GM is turning to 3D printing to keep Tahoe production on track, printing some 60,000 parts as supply chain issues impact manufacturing.
The global semiconductor shortage and supply chain issues have been particularly difficult on automakers. GM, Ford, Toyota, Opel, and others have all experienced production issues. According to CNET, GM is turning to 3D printing to create 60,000 parts in a fraction of the time it would otherwise require.
GM’s management had the foresight to invest heavily in the tech in 2020, establishing the Additive Industralization Center using 15,000 square feet of space as a home for the 3D printing operation. The tech’s time to shine came roughly a year later, thanks to a change engineers made to the 2022 Chevrolet Tahoe. The change involved a new “spoiler closeout seal” to fill a gap in the SUV’s rear, with each of the 30,000 Tahoes in production needing two.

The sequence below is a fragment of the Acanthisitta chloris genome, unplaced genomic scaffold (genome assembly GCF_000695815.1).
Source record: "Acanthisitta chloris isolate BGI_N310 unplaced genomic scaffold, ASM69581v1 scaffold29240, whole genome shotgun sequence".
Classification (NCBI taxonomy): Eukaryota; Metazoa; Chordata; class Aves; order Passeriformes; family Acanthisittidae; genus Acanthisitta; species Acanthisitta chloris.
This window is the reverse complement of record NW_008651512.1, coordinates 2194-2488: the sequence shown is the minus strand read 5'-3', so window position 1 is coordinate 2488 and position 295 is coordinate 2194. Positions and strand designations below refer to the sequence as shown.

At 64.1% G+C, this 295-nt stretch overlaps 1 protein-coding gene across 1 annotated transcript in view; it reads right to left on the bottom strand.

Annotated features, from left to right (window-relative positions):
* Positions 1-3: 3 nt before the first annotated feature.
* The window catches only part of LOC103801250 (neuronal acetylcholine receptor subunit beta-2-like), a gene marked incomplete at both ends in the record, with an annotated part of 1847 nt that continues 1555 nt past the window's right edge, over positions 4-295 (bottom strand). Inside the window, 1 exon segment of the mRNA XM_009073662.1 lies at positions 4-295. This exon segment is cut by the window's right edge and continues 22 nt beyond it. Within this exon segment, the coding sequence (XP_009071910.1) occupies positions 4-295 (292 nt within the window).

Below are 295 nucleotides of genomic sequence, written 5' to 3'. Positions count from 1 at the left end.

Thanks to 3D printing, GM was able to design and print all 60,000 parts in just five weeks, half the time traditional injection-molding would have taken.
With ongoing advances in the technology, 3D printing will no doubt play an increasingly important role in manufacturing across a range of industries.